Adventures in brain tumors: a frustrated start

I wish I had a copy of the images to show you, because they're kind of
amazing. Imagine a cross-section shot of a head and what isn't brain,
is tumor. In the small gap at the base of the brain, there it is, and
it's huge. Tumor, all of it. So large you can't see my pituitary gland or other tissues in the region
at all. So large I hear it may have caused irreparable harm.

Of
course I'm twice as old as the last time I believed I was truly
invincible, but I'm not so old that I forgot what it felt like. Walking
to the Neurosurgery wing Friday morning, I noticed I'm younger than the
average patient age by 20 years and that just about broke my heart.

My imagined full, amazing, and
speedy recovery was sidelined Friday as I reviewed photos of my brain, took some
blood tests, and got some results. My hormones? Zeros, across the
board. Testosterone? Zeros across the board. Adrenaline production?
Zeros across the board. I'll get to wear a Medic-Alert bracelet for
that last one.

Of course, hormones are replaceable,
as there's a giant body of work stretching decades behind me and pretty
much everything can be synthesized, measured, and replaced. A
sudden fear is subjecting my loved ones that surround me to the rocky
weeks. This can't go perfectly, right? I don't want too much
testosterone Matt to snap at his daughter. I don't want not enough
hydrocortisone Matt to pass out and ruin a weekend. I never wanted to
be a guy that carries pills around wherever he goes, but here we are,
and it all seems too fast, too soon.

Overall the path is up the meds and hope to shrink the tumor a bit because it's actually too big to clean it up in one surgery. The meds have side effects so we're ramping up slowly and I've also just learned a path of total inaction will end with blindness eventually.

So we have to keep on it.

Adventures in brain tumors: part one of many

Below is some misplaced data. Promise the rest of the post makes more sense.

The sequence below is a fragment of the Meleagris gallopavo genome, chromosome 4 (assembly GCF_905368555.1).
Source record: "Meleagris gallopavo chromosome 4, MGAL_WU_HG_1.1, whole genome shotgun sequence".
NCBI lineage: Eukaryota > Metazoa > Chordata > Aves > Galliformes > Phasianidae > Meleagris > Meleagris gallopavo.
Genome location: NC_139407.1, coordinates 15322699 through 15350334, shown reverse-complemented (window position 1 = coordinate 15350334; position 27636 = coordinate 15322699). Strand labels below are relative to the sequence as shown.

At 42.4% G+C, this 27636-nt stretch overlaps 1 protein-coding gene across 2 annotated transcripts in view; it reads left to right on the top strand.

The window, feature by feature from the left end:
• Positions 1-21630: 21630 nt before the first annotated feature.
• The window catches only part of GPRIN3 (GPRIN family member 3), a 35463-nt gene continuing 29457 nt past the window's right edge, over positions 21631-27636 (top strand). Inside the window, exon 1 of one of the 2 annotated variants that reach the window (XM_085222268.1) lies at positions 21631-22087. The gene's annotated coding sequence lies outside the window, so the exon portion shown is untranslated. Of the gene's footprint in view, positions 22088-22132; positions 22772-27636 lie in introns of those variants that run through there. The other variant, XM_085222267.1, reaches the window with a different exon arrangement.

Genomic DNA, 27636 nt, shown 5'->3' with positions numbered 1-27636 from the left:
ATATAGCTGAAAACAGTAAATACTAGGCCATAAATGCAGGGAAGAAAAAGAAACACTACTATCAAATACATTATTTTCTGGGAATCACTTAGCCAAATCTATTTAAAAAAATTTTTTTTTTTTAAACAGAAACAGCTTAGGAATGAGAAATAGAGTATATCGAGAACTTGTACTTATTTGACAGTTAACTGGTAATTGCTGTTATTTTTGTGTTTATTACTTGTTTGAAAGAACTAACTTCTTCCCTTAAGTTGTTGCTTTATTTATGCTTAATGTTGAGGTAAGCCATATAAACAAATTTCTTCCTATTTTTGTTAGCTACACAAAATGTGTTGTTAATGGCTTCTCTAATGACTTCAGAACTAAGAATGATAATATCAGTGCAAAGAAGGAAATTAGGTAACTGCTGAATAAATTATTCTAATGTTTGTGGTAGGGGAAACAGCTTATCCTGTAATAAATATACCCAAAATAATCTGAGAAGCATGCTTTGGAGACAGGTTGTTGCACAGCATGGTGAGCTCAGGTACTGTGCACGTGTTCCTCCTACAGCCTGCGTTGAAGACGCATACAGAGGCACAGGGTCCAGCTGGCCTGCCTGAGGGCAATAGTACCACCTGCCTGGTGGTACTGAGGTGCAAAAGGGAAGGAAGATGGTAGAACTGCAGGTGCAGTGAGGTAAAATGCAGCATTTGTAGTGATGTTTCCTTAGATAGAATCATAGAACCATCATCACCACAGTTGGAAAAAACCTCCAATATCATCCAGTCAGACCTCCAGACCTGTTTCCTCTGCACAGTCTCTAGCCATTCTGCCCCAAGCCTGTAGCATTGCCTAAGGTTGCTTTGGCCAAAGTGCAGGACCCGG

Photo on 2009-11-13 at 14.13

You know it's going be bad news when the ER doc slides a chair over to sit on. Good news is quick, a simple "You're gonna be fine! You can go home!" Seeing that chair slide over with her let me know I was in for some long explanations of bad news.

Of course the worst part is that I went to the hospital with a bad flu and two hours later this ER doctor is explaining that during the routine CT scan on my head, a lump was found. She couldn't tell if it was blood, a mass, or a collection of both. She couldn't tell if it was benign or cancerous either. I was immediately rushed to the area major hospital OSHU for MRI scans that could provide higher resolution data.

I finally got to experience the horribleness that a 45min long MRI I've been hearing so much about. That really is a ghastly creation, sliding me into a jet engine whirring to life for 45 minutes with about one inch of clearance above my face and an entire field of white to stare at until it's over? Figure out a way to project a few Simpsons episodes or at least some music to overcome the loud, claustrophobic noise machine that is a MRI.

I forgot to mention that before I got my MRI, I was waiting in their area and a technician asked me to move from my flat hospital bed that I was sleeping on to a waiting wheelchair before I got transferred to the MRI sliding test bed. I remember saying "Ok, I guess…" and as soon as my ass hit the wheelchair seat I said "I'm going to pass out" to the tech. I blinked my eyes and when I opened them six people were above me on a bed with an alarm sound in the distance. The head person in charge asked me if I do recreational drugs "It's cool here man, no judgments, it just helps us help you" and I said no, I've never done any recreation drugs (which is true). When I said I'd just taken a few doses of Codeine cough syrup the night before he rattled off a bunch of what I guess are street names for codeine based highs that were each more hilarious sounding than the next. I was exhausted and just coming back into consciousness so forgive me for not remembering the real names but it sounded something like this:

"Oh you took Codeine huh? You doing Night Rammers? Doing Robot Jammers? Doing some Springboard slammers?"

I had to confess that without a copy of UrbanDictionary.com, I wouldn't even know what he just asked me but that no, I didn't take any more than the recommended doctor's dose.

I'm getting ahead of myself, let me go back to the beginning for the sake of friends wondering what was up with my initial tweet (this is long and exhausting and I don't mind if it's tl;dr for you).

Continue reading

Notes from the Future: SSD instead of hard drives

Ssd I'm writing this on my Mac Pro that feels like a new computer thanks to the SSD (solid state drive) memory that replaced my existing hard drive. A friend of mine used to talk about this idea ten years ago — that someday RAM and flash memory would get so cheap you'd be able to fit an entire operating system on it, making it magnitudes faster than current computers. Thanks to the past decade of ever cheaper and larger memory sticks, cards, and RAM, we're finally at that moment. SSD drives are now available in sizes big enough for boot drives (including your operating system and space for apps), are available for many laptops & desktops, and start at just a couple hundred bucks.